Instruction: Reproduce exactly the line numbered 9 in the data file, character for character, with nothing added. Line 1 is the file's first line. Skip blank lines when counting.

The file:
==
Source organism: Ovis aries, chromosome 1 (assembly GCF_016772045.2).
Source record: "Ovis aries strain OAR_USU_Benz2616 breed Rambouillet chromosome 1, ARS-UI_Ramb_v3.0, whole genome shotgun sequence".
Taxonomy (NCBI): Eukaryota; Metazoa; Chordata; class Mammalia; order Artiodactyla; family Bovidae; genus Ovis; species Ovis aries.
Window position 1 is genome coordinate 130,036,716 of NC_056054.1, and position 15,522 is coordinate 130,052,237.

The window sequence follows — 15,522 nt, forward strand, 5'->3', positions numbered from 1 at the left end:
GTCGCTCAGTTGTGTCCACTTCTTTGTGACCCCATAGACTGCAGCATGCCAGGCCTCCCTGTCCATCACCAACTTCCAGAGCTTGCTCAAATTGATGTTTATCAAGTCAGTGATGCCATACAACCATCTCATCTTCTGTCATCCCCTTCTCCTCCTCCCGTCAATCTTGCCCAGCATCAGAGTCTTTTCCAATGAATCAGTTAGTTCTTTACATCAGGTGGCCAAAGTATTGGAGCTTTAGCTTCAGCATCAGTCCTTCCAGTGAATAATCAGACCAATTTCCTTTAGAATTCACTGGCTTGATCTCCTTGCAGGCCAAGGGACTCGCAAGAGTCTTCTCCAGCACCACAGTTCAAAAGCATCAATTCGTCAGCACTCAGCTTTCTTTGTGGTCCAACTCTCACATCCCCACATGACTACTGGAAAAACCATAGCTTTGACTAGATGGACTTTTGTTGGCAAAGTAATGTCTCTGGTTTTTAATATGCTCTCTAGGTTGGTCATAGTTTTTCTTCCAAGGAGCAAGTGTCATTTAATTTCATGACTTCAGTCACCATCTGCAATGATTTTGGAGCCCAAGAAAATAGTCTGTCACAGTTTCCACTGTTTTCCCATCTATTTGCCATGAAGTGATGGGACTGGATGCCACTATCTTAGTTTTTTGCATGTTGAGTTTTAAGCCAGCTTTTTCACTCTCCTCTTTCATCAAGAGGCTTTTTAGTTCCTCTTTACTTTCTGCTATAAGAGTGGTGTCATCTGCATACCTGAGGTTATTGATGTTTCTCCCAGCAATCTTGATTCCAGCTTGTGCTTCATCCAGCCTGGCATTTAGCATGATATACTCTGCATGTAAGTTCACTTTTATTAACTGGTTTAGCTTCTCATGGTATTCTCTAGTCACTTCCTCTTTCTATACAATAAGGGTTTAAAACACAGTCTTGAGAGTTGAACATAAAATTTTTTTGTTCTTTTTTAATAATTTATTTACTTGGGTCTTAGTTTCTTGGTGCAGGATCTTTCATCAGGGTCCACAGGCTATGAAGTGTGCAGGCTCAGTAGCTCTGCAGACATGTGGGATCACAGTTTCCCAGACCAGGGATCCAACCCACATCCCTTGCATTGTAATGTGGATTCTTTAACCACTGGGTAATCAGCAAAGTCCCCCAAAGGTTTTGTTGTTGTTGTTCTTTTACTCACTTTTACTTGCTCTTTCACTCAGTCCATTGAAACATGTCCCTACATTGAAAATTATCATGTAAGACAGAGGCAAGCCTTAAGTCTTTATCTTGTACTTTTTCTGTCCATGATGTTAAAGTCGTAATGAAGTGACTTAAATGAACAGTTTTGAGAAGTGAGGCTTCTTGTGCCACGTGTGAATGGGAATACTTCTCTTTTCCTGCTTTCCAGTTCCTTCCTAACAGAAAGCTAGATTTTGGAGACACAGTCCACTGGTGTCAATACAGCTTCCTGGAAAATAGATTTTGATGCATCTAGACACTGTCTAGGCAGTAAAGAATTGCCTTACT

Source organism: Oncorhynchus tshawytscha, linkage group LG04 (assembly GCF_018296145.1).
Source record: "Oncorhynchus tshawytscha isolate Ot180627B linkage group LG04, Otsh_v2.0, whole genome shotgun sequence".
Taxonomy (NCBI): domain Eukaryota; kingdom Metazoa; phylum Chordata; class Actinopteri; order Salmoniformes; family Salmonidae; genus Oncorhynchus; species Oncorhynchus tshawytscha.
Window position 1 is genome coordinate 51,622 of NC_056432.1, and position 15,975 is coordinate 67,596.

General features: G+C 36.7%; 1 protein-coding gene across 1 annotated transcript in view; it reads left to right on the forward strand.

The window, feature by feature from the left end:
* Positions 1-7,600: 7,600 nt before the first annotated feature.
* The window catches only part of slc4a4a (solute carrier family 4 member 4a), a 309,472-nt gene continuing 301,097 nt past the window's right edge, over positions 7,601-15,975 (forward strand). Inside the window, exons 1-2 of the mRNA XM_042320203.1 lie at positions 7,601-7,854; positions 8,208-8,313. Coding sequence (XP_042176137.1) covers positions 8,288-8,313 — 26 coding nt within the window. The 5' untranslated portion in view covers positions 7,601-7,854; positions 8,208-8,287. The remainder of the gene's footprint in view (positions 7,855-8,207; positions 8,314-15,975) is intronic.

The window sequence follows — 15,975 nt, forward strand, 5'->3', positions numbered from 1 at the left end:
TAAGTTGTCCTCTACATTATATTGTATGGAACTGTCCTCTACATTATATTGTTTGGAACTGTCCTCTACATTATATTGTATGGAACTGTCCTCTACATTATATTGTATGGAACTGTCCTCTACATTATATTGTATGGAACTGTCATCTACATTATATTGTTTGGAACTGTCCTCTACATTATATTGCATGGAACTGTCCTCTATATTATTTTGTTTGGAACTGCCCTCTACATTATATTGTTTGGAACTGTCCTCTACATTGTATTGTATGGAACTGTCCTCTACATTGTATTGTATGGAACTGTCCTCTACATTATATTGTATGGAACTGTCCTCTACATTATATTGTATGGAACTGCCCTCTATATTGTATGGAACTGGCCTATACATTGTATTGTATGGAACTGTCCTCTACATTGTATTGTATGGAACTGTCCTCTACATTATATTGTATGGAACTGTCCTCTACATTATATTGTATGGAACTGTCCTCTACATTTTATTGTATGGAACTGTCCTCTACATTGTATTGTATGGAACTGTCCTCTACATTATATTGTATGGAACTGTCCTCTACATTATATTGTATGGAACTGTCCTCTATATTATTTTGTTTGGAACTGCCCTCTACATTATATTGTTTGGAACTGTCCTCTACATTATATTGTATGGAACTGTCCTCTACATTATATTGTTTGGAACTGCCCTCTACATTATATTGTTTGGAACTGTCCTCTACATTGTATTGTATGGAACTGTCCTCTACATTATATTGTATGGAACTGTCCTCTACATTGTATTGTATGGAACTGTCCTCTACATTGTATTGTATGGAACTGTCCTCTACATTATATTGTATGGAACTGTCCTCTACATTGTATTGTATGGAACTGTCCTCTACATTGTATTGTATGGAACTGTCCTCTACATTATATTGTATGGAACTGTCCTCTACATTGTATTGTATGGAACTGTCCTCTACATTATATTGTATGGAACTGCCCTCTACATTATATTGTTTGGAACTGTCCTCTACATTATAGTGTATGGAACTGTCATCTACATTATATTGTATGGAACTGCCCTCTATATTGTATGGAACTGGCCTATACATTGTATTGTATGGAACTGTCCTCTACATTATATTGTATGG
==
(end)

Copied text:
Taxonomy (NCBI): domain Eukaryota; kingdom Metazoa; phylum Chordata; class Actinopteri; order Salmoniformes; family Salmonidae; genus Oncorhynchus; species Oncorhynchus tshawytscha.